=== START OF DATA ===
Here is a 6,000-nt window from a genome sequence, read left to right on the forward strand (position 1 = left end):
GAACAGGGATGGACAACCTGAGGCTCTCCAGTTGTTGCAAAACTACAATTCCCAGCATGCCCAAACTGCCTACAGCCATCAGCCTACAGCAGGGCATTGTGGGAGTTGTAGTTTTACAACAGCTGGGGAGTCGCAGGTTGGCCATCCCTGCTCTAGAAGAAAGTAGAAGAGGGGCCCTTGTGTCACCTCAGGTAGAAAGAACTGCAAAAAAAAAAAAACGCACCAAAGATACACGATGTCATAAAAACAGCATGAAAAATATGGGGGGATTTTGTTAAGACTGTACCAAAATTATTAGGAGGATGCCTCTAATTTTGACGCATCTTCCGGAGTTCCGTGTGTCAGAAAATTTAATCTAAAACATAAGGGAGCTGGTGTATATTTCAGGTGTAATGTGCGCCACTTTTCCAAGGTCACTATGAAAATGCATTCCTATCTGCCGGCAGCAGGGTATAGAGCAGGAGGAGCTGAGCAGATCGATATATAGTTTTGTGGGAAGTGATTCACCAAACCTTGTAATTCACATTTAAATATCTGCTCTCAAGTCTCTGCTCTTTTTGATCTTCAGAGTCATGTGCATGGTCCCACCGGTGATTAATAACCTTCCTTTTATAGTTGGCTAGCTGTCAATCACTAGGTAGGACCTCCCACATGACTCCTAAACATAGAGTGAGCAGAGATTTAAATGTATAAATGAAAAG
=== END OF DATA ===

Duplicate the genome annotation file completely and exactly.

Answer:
Here is a 6,000-nt window from a genome sequence, read left to right on the forward strand (position 1 = left end):
GAACAGGGATGGACAACCTGAGGCTCTCCAGTTGTTGCAAAACTACAATTCCCAGCATGCCCAAACTGCCTACAGCCATCAGCCTACAGCAGGGCATTGTGGGAGTTGTAGTTTTACAACAGCTGGGGAGTCGCAGGTTGGCCATCCCTGCTCTAGAAGAAAGTAGAAGAGGGGCCCTTGTGTCACCTCAGGTAGAAAGAACTGCAAAAAAAAAAAAACGCACCAAAGATACACGATGTCATAAAAACAGCATGAAAAATATGGGGGGATTTTGTTAAGACTGTACCAAAATTATTAGGAGGATGCCTCTAATTTTGACGCATCTTCCGGAGTTCCGTGTGTCAGAAAATTTAATCTAAAACATAAGGGAGCTGGTGTATATTTCAGGTGTAATGTGCGCCACTTTTCCAAGGTCACTATGAAAATGCATTCCTATCTGCCGGCAGCAGGGTATAGAGCAGGAGGAGCTGAGCAGATCGATATATAGTTTTGTGGGAAGTGATTCACCAAACCTTGTAATTCACATTTAAATATCTGCTCTCAAGTCTCTGCTCTTTTTGATCTTCAGAGTCATGTGCATGGTCCCACCGGTGATTAATAACCTTCCTTTTATAGTTGGCTAGCTGTCAATCACTAGGTAGGACCTCCCACATGACTCCTAAACATAGAGTGAGCAGAGATTTAAATGTATAAATGAAAAG